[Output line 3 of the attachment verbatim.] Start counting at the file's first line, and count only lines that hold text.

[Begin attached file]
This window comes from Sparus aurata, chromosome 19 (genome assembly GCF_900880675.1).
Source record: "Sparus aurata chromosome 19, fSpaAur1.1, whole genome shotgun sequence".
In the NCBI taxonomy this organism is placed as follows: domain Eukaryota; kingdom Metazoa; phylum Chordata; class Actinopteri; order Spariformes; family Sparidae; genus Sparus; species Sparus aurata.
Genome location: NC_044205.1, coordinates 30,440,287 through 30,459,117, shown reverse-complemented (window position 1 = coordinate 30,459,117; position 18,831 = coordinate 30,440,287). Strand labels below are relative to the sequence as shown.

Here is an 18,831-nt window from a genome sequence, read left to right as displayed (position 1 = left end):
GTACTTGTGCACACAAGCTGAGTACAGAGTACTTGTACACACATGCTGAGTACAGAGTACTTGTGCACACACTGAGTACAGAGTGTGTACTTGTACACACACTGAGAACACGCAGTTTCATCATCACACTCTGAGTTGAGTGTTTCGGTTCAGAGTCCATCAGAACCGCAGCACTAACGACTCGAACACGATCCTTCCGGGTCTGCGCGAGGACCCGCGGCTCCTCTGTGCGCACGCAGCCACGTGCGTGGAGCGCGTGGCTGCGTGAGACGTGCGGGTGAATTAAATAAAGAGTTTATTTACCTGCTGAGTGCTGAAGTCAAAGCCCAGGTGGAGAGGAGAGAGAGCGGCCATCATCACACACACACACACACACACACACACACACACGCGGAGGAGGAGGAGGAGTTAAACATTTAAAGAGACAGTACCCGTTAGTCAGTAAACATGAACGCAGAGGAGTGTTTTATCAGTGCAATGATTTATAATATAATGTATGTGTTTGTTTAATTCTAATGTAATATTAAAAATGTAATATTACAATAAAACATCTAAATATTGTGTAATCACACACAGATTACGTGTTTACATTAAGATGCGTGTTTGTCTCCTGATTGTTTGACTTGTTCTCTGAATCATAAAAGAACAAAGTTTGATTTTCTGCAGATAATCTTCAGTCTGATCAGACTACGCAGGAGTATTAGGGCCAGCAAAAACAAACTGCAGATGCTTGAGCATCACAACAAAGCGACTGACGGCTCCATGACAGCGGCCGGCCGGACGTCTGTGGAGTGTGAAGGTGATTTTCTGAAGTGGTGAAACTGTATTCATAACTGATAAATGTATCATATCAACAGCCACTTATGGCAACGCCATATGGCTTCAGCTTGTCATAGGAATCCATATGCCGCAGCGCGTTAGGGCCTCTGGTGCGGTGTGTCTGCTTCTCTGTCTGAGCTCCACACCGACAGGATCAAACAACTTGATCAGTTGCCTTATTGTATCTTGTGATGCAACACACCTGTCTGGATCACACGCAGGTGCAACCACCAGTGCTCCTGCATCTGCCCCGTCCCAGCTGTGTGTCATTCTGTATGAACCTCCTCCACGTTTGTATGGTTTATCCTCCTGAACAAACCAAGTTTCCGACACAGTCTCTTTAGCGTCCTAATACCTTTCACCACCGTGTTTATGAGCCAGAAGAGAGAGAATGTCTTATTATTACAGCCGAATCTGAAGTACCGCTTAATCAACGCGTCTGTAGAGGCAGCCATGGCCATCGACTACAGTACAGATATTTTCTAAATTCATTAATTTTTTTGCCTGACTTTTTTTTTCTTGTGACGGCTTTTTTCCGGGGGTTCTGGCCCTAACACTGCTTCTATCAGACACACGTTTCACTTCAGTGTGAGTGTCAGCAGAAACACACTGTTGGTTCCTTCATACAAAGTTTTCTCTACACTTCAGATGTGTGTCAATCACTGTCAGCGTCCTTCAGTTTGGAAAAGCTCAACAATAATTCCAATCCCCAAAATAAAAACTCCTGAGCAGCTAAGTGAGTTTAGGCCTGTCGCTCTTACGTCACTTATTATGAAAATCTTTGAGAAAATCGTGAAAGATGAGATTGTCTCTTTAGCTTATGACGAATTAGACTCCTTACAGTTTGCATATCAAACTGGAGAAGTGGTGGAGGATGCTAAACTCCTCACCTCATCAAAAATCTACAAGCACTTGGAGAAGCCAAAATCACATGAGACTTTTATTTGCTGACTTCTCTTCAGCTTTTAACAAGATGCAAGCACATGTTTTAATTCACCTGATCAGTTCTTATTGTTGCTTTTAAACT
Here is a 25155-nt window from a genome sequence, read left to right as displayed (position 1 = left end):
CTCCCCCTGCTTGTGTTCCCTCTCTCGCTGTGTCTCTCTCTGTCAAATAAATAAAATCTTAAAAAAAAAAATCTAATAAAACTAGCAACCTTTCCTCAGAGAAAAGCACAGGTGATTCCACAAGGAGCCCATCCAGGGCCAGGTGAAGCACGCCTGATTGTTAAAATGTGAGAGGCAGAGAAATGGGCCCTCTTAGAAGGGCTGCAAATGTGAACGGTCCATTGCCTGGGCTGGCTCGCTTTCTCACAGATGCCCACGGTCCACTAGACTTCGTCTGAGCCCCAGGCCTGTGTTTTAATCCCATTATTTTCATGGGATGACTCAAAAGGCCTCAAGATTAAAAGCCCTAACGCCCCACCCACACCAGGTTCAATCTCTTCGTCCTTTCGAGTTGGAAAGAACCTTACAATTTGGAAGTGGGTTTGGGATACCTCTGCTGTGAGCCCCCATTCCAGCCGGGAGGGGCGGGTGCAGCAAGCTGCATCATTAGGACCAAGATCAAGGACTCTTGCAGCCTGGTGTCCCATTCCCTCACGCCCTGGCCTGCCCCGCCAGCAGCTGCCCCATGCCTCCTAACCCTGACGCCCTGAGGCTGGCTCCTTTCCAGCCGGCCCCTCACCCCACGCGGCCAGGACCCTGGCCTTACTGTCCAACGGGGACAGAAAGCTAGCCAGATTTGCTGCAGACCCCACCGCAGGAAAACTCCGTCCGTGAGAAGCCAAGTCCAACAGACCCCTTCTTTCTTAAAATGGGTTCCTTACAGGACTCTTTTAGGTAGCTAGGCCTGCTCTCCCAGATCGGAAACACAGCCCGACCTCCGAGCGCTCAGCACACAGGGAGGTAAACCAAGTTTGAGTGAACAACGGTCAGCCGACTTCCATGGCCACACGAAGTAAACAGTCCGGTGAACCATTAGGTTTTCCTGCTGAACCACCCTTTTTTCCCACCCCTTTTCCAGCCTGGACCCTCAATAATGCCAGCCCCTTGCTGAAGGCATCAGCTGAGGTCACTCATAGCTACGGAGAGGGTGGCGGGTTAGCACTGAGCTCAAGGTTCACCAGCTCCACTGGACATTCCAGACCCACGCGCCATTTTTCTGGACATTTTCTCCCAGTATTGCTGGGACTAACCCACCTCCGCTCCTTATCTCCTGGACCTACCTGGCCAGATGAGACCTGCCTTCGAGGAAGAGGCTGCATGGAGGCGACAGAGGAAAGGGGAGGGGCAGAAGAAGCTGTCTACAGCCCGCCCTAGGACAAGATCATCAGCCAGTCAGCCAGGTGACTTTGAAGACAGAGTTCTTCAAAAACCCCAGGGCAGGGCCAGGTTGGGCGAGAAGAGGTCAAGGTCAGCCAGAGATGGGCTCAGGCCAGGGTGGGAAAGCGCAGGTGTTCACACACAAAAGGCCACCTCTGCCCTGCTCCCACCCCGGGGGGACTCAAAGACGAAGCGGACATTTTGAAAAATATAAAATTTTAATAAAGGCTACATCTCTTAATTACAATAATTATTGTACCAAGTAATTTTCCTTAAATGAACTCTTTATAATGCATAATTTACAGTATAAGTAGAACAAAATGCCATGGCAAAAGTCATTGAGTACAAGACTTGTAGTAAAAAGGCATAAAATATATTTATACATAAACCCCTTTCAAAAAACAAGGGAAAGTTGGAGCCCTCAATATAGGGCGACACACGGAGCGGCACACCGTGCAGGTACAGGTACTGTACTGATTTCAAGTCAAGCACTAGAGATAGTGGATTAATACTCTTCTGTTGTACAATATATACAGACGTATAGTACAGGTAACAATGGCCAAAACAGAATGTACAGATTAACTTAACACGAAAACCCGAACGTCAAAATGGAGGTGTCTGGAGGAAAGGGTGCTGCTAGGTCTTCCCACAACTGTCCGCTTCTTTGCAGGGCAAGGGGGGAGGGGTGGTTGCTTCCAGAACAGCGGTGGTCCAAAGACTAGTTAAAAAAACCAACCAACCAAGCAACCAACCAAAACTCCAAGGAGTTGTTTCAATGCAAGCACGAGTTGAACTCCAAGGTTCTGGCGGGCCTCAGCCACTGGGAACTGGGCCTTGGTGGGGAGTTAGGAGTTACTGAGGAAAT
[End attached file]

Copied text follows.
In the NCBI taxonomy this organism is placed as follows: domain Eukaryota; kingdom Metazoa; phylum Chordata; class Actinopteri; order Spariformes; family Sparidae; genus Sparus; species Sparus aurata.